Uncommon social bodies

Dickison and Staiti on disposals, on retrievals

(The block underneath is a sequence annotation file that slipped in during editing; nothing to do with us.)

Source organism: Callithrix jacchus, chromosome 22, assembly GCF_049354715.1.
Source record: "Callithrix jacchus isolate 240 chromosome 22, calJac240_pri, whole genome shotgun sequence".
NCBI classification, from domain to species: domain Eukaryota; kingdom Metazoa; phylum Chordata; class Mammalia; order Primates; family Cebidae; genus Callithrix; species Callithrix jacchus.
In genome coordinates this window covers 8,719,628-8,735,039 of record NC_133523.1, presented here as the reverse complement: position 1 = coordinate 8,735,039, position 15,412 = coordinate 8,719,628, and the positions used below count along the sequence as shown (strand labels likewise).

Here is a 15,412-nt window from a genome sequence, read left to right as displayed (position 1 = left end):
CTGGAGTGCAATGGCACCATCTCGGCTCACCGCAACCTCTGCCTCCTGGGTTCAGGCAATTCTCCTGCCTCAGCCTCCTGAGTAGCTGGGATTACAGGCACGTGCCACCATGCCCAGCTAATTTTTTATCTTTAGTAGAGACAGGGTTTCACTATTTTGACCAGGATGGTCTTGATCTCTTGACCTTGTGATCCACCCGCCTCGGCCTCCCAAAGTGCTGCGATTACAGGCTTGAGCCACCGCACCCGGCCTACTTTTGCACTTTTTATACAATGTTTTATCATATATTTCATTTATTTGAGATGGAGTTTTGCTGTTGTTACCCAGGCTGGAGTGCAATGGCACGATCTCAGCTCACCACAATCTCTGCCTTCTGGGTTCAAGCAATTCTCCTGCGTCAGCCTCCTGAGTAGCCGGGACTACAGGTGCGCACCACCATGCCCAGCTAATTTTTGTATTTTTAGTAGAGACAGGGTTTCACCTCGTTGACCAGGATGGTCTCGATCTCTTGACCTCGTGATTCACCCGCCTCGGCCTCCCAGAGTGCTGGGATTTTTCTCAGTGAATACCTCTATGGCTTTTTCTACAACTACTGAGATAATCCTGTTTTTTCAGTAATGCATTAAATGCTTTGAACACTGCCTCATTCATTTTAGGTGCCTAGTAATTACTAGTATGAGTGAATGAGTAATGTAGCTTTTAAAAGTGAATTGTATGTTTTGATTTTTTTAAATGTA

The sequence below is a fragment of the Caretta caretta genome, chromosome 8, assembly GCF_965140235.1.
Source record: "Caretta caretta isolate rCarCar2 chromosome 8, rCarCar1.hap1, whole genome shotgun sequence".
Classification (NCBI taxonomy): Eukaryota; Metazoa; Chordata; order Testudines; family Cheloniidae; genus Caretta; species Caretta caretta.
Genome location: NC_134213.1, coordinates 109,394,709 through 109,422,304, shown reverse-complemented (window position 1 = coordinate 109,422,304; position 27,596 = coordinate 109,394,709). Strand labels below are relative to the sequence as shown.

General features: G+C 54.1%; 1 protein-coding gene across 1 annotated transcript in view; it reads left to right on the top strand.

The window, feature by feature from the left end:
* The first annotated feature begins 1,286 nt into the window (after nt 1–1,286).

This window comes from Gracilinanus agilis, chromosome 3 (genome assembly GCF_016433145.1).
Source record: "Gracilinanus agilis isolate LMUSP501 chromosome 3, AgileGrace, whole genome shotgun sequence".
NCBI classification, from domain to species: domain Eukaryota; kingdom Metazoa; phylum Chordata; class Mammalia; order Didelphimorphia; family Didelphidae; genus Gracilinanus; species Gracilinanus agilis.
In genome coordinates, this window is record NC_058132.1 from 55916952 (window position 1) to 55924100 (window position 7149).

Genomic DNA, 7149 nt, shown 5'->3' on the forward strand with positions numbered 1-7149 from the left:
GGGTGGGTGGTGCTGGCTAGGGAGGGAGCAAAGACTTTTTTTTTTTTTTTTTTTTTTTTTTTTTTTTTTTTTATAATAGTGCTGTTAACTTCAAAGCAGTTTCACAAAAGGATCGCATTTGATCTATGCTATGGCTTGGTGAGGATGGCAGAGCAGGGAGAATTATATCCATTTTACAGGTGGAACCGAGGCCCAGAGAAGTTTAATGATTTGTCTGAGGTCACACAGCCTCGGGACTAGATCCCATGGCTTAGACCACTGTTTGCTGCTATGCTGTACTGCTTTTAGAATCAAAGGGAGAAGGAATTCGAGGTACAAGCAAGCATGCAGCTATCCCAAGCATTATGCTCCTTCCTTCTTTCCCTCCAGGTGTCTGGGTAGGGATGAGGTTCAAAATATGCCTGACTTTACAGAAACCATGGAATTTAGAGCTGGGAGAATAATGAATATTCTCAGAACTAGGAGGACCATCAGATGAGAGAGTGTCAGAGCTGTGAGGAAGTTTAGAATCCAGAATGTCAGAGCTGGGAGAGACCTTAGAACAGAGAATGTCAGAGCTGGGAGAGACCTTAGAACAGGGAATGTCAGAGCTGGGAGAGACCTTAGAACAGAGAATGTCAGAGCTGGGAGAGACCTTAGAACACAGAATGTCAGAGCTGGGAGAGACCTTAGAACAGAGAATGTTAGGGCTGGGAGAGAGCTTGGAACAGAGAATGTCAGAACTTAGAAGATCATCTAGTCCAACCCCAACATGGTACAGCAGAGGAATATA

Steve Dickison, Disposed (The Post-Apollo Press, 2007), 49 pp.; Erika Staiti, In The Stitches (Trafficker Press, 2010), 39 pp.—What is the significance of symmetry as a manifestation of proceduralism? This is one of the questions Dickison's book and Staiti's chapbook address in relation to private and public, personal and social, bodies. For Dickison, the penchant for writing is, as it was for a tradition preceding and succeeding Freud, inescapable from neuroses modified into acceptable behaviors. These are posed against another meaning of disposed, those “others” for whom English is a second language (“may I use please your phone to carry some speech?”), for whom law and order is meaningful force (“what brand of people come invested in/plastic handcuffs?”), so easily reduced to the noun (disposal), the excrement of the social. At the same time Dickison muses how intolerance of certain bodies goes hand in hand with the appropriation of others’ culture. The real issue, though, is how to play perception against memory, how to render visible and perceptible what is hidden (in memory), excised from, as, history. Dickison’s strategy is to place his one-page observations (composed between July and September 2004) on the recto pages. On each accompanying verso page the last word or words of the poem serve as a simple title to a blank page. One can thus read each set of pages as framed by the same words, though the “top” word/s exists on a separate page or one can read the poem and then go back to the verso page where the last word/s of the poem are repeated. Or one can do both. The effect is a dramatization of memory as the insidious repository of habit. In literary terms Dickison formalizes the post-Romantic deconstruction of “originality” as secondary to the derivative, the copy, repetition, etc. As it turns out these ‘effects” constitute our history; “ethnic” cuisine is simply another manifestation of jazz compositions reduced to tunes in Hollywood films like the 1966 version of The Killers, itself a remake of the 1946 “original.” Thus the symmetry of Disposed “reflects” history as told to, taught to, the citizens of the United States of America. On the other hand, the symmetry that defines In The Stitches is not, strictly speaking, stanzaic; rather, it is lineation itself that organizes Staiti’s chapbook, a fold-over pamphlet of mirrors. The first twenty-one pages are reversed and flipped upside-down and constitute the last twenty-one pages. Holding both halves together as a kind of stitch or signature is the poem on page 23. This poem is the only one whose first eleven lines are reversed in the last eleven lines. Furthermore, the stitch of this twenty-three line poem is line twelve (line one of the second of two eleven-line poems): “a new song    social body.” In the Stitches offers, per its structure and its thematics, tempered progress, chastened hope. The doublings and mirrors render affects, effects its readers, not only at the levels of book, page and line but also at the micro-level of the repetition of words, often in different grammatical forms. These latter “motifs” are deliberately polysemous: “social body” is both an individual (“the social body walks”) and a community (“inevitability/ of the group’). For example, the word “reactor” refers to both the Japanese nuclear leak (“unbalanced reactor”) and a person responding to another person (“she said no/ i said why not/ she said no”). Other terms repeated in at least two semantic contexts or syntactical forms include brim, react, cognition (incognition), etc., all of which are “doubled” in the second half of the chapbook. Moving among the social bodies in public, in personal relationships, in one’s own head (the book begins “one anticipates/what might come/become of one”), In The Stitches registers personal and social trauma, private and public hope, though these binaries are actually blended or fused into the “same’ words, the “same” thoughts. An analysis of both formal ambiguity and human ambivalence (“one anticipates”), In The Stitches is a hypnotic, troubling record of stunted maneuvers and opening possibilities.